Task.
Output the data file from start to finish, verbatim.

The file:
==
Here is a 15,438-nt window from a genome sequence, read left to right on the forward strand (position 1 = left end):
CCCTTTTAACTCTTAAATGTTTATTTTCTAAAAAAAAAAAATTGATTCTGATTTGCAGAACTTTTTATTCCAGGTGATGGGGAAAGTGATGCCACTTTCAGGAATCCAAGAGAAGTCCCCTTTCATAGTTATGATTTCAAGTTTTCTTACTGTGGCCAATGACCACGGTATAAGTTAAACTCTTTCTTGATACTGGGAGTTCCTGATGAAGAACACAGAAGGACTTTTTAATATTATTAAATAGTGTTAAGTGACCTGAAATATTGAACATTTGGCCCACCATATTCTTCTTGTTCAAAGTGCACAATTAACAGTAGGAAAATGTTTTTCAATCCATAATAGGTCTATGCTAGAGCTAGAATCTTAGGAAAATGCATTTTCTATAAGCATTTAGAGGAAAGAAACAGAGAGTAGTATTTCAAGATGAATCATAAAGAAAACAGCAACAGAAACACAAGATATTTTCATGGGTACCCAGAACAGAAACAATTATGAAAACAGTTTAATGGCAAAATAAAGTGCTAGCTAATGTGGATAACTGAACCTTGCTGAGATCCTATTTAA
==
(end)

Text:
Here is a 15,438-nt window from a genome sequence, read left to right on the forward strand (position 1 = left end):
CCCTTTTAACTCTTAAATGTTTATTTTCTAAAAAAAAAAAATTGATTCTGATTTGCAGAACTTTTTATTCCAGGTGATGGGGAAAGTGATGCCACTTTCAGGAATCCAAGAGAAGTCCCCTTTCATAGTTATGATTTCAAGTTTTCTTACTGTGGCCAATGACCACGGTATAAGTTAAACTCTTTCTTGATACTGGGAGTTCCTGATGAAGAACACAGAAGGACTTTTTAATATTATTAAATAGTGTTAAGTGACCTGAAATATTGAACATTTGGCCCACCATATTCTTCTTGTTCAAAGTGCACAATTAACAGTAGGAAAATGTTTTTCAATCCATAATAGGTCTATGCTAGAGCTAGAATCTTAGGAAAATGCATTTTCTATAAGCATTTAGAGGAAAGAAACAGAGAGTAGTATTTCAAGATGAATCATAAAGAAAACAGCAACAGAAACACAAGATATTTTCATGGGTACCCAGAACAGAAACAATTATGAAAACAGTTTAATGGCAAAATAAAGTGCTAGCTAATGTGGATAACTGAACCTTGCTGAGATCCTATTTAA